FAA officials issued an emergency airworthiness directive (AD) requiring operators to cease operations of U.S.-registered Boeing 787 aircraft temporarily, in light of an in-flight Boeing 787 battery incident in Japan yesterday.
U.S. airlines must demonstrate to the FAA that the 787 batteries are safe and no longer pose a potential battery fire risk before further flight is permitted.
The FAA will work with the manufacturer and carriers to develop a corrective action plan to allow the U.S. 787 fleet to resume operations as quickly and safely as possible.
This week’s in-flight Japanese battery incident followed a 787 battery incident on the ground in Boston on January 7, 2013. Another incident involved a lithium-ion battery.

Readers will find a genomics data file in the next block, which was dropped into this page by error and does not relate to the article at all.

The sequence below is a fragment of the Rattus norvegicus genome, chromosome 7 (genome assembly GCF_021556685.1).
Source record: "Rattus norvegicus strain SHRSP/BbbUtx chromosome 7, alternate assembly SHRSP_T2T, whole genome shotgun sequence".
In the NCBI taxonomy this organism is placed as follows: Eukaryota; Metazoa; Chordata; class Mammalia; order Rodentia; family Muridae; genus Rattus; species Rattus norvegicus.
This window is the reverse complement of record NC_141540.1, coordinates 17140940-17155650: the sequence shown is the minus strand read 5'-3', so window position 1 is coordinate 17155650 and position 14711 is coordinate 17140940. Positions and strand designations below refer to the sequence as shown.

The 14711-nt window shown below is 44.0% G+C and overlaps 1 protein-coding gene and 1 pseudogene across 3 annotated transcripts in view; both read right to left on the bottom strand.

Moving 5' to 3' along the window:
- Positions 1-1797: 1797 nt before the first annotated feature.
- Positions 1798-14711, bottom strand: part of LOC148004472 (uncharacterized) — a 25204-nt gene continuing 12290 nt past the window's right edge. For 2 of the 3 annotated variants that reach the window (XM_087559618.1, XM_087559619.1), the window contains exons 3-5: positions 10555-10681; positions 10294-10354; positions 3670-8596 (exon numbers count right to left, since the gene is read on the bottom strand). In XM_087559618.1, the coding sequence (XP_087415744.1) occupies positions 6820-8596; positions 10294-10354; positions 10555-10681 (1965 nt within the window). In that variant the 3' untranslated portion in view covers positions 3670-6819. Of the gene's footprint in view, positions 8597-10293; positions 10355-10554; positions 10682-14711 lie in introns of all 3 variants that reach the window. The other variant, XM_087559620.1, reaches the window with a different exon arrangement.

“The battery failures resulted in release of flammable electrolytes, heat damage, and smoke on two Model 787 airplanes,” says an FAA spokesperson. “The root cause of the failures currently is under investigation. These conditions, if not corrected, could result in damage to critical systems and structures, and the potential for fire in the electrical compartment.”
United Airlines, currently the only U.S. airline operating the 787, has six airplanes in service.